Along with his closest aides, the king fled, his black Arabian stallion swiftly bearing him away. By and by, with the enemy in hot pursuit, the king became separated from his men. Yet his valiant steed bore him on, across a river, up its embankments and through a deep forest. Finally it came to an abrupt halt, sweat streaming from its sides, at the edge of a precipice. Below lay jagged rocks and a wild sea.

His heart pounding, the king glanced back, for he could hear the shouts of his pursuers. This was surely the end; there was no possible escape. How inglorious to have to face his enemies or jump to his death! Then, from nowhere, he remembered: the ring! The ring! Surely if he were ever in need, now was the time. He prised the ring from his finger and, trembling, opened it, to read the words inscribed inside: ‘This too will pass.

That simple message penetrated his heart. The terror of his situation receded as he was reminded of this great truth – to live each moment, with neither fear nor favour, for no moment lasts forever.

Returning from his reverie, he realised that he could no longer hear the crazed stampede of approaching horses. His enemies must have taken another route. He was saved! The enemy vanquished, our hero was reunited with his army. His people wept for joy as they lined the streets of the town. The majestic blast of bugles was interspersed with the jubilant singing of maidens and the wild dancing of young men. As the king entered the city’s rose-garlanded gates, pride swelled his chest. Ah! The adulation of his people! What a victor’s welcome!

Just then he saw, dazzling before him as if written in diamonds, the words of the ring: ‘This too will pass.’ He closed his eyes for a moment, and nodded inwardly.

And so it was that the crowds now saw before them their monarch, a softer, humbler man. It were almost as if – as some of the more astute of them whispered later – he was illuminated from inside. As indeed he was.


This is the inner alchemy a problem disappears if you accept it, and a problem grows more and more complex if you create any conflict with it.    

Suffering is there. It is part of life and part of growth; nothing is bad in it. Suffering becomes evil only when it is simply destructive and not creative at all; suffering becomes bad only when you suffer and nothing is gained out of it. But I am telling you the divine can be gained through suffering; then it becomes creative.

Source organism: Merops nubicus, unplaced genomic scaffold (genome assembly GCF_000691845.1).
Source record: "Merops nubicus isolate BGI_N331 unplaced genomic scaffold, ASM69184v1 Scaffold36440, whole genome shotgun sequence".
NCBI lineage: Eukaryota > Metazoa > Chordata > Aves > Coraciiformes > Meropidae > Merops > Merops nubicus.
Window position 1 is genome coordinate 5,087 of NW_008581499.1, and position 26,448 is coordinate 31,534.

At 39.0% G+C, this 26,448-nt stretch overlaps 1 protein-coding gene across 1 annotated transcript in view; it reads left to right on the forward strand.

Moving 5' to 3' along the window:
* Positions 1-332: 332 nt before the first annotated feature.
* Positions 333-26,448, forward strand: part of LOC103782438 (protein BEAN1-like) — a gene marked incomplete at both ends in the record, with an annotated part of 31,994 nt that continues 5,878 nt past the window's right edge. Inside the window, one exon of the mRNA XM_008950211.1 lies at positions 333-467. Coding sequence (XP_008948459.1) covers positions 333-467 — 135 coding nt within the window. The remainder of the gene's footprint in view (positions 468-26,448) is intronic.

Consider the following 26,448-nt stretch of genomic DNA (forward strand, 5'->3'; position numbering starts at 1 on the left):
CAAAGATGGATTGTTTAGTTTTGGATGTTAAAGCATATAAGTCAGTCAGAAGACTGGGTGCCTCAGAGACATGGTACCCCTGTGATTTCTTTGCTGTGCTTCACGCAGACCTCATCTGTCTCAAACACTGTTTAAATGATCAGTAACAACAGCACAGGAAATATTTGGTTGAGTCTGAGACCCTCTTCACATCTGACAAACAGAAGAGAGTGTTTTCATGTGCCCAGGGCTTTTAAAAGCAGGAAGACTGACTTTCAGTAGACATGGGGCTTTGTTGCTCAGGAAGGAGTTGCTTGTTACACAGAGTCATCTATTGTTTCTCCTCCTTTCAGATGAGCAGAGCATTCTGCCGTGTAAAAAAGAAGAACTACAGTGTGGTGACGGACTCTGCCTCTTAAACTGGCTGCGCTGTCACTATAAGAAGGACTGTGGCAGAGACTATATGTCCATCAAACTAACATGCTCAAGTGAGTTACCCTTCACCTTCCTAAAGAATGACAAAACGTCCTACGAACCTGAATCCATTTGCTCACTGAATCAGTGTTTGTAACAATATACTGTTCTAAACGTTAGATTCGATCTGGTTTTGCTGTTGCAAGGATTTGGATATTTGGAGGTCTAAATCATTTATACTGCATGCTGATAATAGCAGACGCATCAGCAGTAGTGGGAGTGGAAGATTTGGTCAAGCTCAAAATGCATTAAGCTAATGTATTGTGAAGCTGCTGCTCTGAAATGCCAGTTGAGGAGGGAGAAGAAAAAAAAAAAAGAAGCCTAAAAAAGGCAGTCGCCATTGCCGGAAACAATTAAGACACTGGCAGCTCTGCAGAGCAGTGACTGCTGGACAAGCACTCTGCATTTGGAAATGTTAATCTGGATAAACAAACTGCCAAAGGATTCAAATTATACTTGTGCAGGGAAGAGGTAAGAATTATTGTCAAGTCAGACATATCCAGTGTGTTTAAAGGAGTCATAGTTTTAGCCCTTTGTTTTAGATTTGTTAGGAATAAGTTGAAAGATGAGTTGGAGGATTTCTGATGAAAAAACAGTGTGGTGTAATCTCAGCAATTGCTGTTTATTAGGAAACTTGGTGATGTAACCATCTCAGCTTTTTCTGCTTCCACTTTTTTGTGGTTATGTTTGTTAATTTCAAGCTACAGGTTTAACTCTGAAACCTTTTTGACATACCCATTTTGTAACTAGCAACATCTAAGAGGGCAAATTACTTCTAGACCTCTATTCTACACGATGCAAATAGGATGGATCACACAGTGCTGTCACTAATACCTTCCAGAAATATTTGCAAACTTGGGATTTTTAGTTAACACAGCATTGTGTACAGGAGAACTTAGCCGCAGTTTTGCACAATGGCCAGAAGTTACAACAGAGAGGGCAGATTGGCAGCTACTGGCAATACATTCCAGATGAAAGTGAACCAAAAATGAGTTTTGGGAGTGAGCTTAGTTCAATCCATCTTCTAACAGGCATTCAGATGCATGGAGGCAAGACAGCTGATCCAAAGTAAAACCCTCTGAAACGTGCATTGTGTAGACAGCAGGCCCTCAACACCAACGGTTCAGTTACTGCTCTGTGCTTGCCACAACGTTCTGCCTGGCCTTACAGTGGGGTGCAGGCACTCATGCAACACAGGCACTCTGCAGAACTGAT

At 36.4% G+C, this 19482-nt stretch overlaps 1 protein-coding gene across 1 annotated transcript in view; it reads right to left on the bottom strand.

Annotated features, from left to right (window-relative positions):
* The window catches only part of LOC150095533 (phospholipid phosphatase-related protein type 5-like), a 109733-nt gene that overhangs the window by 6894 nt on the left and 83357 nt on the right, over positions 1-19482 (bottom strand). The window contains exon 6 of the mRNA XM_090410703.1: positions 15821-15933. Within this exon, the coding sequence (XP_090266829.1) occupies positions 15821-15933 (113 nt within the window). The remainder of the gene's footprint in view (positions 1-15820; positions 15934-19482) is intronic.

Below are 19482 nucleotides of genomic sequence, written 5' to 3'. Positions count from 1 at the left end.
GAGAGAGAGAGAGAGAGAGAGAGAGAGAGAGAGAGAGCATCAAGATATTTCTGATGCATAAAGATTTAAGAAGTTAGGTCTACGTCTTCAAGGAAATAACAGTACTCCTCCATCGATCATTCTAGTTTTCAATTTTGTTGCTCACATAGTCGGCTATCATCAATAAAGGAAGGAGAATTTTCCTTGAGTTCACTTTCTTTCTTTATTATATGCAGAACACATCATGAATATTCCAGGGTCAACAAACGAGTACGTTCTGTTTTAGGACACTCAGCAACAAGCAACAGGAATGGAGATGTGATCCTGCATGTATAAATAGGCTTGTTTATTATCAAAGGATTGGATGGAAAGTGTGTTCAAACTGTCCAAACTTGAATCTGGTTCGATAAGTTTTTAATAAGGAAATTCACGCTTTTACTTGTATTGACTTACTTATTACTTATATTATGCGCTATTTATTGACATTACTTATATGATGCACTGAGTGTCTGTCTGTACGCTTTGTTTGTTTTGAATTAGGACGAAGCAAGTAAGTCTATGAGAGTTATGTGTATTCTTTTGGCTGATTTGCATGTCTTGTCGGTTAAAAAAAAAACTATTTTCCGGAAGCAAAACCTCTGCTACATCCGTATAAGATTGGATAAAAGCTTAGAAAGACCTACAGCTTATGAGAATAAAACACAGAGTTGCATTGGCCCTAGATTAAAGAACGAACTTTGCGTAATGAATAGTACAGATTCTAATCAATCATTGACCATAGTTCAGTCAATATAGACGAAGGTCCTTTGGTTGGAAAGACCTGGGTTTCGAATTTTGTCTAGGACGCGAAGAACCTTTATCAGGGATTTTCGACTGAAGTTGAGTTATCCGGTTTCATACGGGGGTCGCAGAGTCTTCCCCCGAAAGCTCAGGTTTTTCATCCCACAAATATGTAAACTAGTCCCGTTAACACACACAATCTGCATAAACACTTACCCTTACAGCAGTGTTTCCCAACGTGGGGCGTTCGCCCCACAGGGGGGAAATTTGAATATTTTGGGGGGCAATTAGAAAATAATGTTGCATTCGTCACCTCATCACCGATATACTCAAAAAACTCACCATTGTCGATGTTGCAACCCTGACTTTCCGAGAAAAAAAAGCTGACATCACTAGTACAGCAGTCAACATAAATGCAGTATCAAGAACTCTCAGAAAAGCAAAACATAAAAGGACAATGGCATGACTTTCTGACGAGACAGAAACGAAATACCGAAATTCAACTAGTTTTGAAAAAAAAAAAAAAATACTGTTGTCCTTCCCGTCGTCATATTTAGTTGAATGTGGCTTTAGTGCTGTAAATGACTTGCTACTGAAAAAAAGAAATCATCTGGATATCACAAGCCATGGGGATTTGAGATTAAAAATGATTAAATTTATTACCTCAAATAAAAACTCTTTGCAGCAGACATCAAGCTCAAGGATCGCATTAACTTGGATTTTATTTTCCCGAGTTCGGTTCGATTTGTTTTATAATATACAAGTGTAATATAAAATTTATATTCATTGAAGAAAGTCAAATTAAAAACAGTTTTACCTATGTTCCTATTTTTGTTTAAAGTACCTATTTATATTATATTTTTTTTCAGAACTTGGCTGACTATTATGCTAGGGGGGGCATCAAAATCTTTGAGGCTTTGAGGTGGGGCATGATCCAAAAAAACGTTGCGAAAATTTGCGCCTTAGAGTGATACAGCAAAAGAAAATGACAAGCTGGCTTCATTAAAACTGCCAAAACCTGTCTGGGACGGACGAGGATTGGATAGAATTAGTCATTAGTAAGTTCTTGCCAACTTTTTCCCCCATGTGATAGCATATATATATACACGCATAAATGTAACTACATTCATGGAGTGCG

Just to escape from one suffering you create another; then to escape from another, another. Accept the suffering and pass through it; don’t escape. This is a totally different dimension to work in. Suffering is there: encounter it, go through it. Fear will be there, accept it. Accept it. And whatsoever happens, allow it to happen and pass through it. Soon, suffering will be a learning; then it has become creative. [3]



Our Shadow Self

All our feelings – even ones such as worry, anger, and impotence – have their own reason for being. We may not like them – perhaps they go against our image of who we are – and we might not understand why they are pursuing us.

Yet just as Emerson observed that a weed is ‘a plant whose virtues have not been discovered,’ so, too, perhaps any of our least-loved moods might have a ‘virtue.’ There might be some significant information hidden within it. If we’re busy trying to sweep it under the mat, we’ll miss out on its message.


No matter how fast you run,

your shadow more than keeps up.

Sometimes it’s in front!

Only full, overhead sun

diminishes your shadow.

But that shadow has been serving you!

What hurts you, blesses you.

Darkness is your candle.

Your boundaries are your quest      



If we accept all our so-called negativities, our shadow aspects, won’t we make them stronger?

‘The biological “purpose” of the emotions is clear, and emotions are not a dispensable luxury…. Emotions are about the life of an organism, its body to be precise, and their role is to assist the organism in maintaining life.’ [5]

There’s nothing wrong with our feelings as such. We create problems when we identify with them, when we reject them and react blindly because of them. Rejected emotions do not go away. They hang around in the bodymind in the form of blocks and tension. Sometimes this tension becomes so much that we react to even minor triggers. They can set up a whole chain of events that we may regret bitterly later on.



1) Frances Wilks, as quoted in Emotions Revealed Paul Ekman ( St.Martin’s Griffin)

2) Rainer Maria Rilke

3) A Bird on the Wing Osho           (Rebel Press)

4) The Big Red Book ‘Wetness and water’   Rumi   (Harper Collins)

5) The Feeling of What Happens Professor Antonio Damasio